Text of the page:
Unknown Component is entirely the work of Ames-based Keith Lynch. At the end of the day, I don’t know if the things Lynch has to say as Unknown Component are vital or important, but the ways in which he says them are often beautiful — sometimes weird — and occasionally great. Opening track “Dimensional Regression” is really Unknown Component’s whole ethos in microcosm: Lynch is equally adept in his guitar and synth work, his vocals are graded C+ but unobtrusive, and the overall effect is dreamy, sexy and satisfying. The entire album has a Mazzy Star, “let’s roll on E and watch The Crow” kind of vibe to it that people with a certain personal history will find highly appealing, but virtually everyone will be able to find something to like here if they look hard enough.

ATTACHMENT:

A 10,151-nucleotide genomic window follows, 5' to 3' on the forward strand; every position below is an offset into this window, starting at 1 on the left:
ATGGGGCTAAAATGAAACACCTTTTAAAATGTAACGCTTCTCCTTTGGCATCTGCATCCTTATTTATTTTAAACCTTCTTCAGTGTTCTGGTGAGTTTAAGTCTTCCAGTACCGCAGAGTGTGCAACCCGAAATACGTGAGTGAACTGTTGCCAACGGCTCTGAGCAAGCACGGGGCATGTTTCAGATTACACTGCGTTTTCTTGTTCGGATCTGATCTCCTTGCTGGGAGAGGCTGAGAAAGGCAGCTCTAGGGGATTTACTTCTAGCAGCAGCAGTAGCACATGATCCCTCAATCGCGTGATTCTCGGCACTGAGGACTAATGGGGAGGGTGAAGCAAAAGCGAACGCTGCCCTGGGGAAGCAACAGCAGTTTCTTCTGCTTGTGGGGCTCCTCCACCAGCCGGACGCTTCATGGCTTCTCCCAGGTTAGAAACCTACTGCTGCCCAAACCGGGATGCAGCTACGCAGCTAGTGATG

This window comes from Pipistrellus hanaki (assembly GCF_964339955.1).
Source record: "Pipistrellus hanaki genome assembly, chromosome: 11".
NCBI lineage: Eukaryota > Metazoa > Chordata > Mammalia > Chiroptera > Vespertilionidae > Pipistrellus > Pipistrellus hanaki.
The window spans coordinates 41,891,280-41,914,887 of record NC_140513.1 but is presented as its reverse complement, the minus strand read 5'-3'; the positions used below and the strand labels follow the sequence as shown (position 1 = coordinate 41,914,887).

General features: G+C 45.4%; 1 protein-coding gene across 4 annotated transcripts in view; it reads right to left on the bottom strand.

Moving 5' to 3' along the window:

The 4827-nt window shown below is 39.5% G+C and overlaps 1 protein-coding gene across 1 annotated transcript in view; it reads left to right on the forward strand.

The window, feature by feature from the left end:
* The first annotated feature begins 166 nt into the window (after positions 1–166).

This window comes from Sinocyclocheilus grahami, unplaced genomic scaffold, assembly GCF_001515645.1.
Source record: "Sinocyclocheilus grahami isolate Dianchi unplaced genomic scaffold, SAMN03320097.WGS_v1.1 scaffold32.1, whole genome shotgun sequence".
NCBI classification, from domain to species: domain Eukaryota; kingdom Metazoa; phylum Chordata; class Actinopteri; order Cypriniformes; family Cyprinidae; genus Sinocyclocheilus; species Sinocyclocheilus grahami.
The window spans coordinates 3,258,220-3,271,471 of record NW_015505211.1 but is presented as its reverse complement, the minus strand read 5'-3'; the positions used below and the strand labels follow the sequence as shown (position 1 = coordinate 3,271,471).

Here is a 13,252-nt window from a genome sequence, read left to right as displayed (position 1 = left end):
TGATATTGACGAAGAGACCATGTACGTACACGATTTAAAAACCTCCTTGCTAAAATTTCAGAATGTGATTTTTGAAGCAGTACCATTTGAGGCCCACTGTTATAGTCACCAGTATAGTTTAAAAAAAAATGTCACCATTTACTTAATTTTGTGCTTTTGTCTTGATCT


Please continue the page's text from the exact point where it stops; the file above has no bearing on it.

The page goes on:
If Catfish & The Bottlemen had any balls whatsoever, they would be a punk band. If you listen to the lyrics you get the distinct impression that it is the direction they are looking in, but the band lacks the fortitude to actually walk that particular walk. Instead “The Balcony” delivers a milquetoast product, high on early-2000s nostalgia but low on any kind of genuine artistry. Everything about the album feels poorly stitched. There are the instrumentals, which feel light and fairly adept, but then they are combined with these unsubtle, inelegant, angry lyrics. (Well, angst-ish lyrics. Anger would require more conviction.) They feel like they belong in 2002, but in ’02, these lyrics would have been laughed out of the club. In the end, “The Balcony” is a waste: wasted talent, wasted effort and, on the listener’s end, wasted time.